Berger told New York magazine, “Of course this thing escalated to sodomy. This guy’s still the head coach.” Coach McElroy has been quiet since the training camp assaults occurred, stating only, “We as coaches do not see this incident as hazing but as a criminal act.”( Note that hazing is something the school district would be legally culpable for whereas it would not be liable for “a criminal act.”) He has an attorney.
One parent of a freshman, Terry, had raised concerns prior to the trip, but met with little cooperation from the coaches. She told reporter Hector Flores, “Before the trip, I had asked the coach if ninth graders would be placed with 12th graders and I was told that they wouldn’t. [Coach McElroy] said that the ninth and tenth grades would be placed together and the 11th and 12th grades would be placed together. He made me feel like I was an overprotective mother who was annoying him with all these questions. The reason I was curious about the sleeping arrangements…was because I was afraid of the rough- housing or that ninth graders would be introduced to alcohol or tobacco.” The sleeping assignments were not by grade level; students were mixed.
Parents also received very little information about the camp itself. Flores writes, “The only thing parents were told about the trip was the name of the camp and the dates their children were scheduled to attend…phone numbers, addresses and contact information weren’t made available to parents.” Terry told Flores, “When it came time for them to leave, [parents] were talking among ourselves and saying how little information we had. And it was not like the coaches were talking to us to put our minds at ease.” After the attacks, Terry began taking her son to a psychiatrist. She is not certain that he was not one of those victimized by the upperclassmen.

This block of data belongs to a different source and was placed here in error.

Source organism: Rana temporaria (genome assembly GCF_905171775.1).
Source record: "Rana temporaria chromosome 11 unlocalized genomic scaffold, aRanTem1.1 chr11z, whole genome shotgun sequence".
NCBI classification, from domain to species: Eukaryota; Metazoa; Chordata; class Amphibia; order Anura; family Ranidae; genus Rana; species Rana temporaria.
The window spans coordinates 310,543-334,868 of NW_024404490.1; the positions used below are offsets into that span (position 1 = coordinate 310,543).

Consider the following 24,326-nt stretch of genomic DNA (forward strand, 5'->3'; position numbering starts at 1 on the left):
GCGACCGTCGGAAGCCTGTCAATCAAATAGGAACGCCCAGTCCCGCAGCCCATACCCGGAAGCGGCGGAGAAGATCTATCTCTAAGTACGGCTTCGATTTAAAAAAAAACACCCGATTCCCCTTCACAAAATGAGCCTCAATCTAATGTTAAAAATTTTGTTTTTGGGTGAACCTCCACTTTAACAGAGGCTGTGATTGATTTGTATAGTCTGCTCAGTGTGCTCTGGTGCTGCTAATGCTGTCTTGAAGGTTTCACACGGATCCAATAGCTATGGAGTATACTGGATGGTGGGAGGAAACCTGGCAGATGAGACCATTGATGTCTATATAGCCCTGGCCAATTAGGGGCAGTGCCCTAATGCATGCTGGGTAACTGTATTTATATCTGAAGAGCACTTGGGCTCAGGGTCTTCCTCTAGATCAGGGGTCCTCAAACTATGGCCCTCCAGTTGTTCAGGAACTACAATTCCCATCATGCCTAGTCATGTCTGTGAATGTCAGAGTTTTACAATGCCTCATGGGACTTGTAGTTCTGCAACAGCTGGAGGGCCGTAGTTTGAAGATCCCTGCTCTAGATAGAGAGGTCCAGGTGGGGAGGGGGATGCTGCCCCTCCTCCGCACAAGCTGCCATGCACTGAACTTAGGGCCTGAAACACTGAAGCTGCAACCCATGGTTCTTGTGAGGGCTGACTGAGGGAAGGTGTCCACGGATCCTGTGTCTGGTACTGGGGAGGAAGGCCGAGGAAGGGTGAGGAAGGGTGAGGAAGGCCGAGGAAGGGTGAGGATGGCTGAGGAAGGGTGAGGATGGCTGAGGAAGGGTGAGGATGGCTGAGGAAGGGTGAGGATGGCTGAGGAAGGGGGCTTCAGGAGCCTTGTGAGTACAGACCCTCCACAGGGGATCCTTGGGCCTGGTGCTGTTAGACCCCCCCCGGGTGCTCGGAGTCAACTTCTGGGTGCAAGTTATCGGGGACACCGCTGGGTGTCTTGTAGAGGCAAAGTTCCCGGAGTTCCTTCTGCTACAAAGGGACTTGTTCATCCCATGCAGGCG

While Mepham adults have plenty to complain about regarding how the trip was handled, some have behaved in ways that were less than worthy. People who spoke in support of the victims received threatening letters. Some parents encouraged their children not to cooperate with the legal investigation. In short, if it takes a village to raise a child, some members of the village had very strange priorities, producing a few very dangerous children.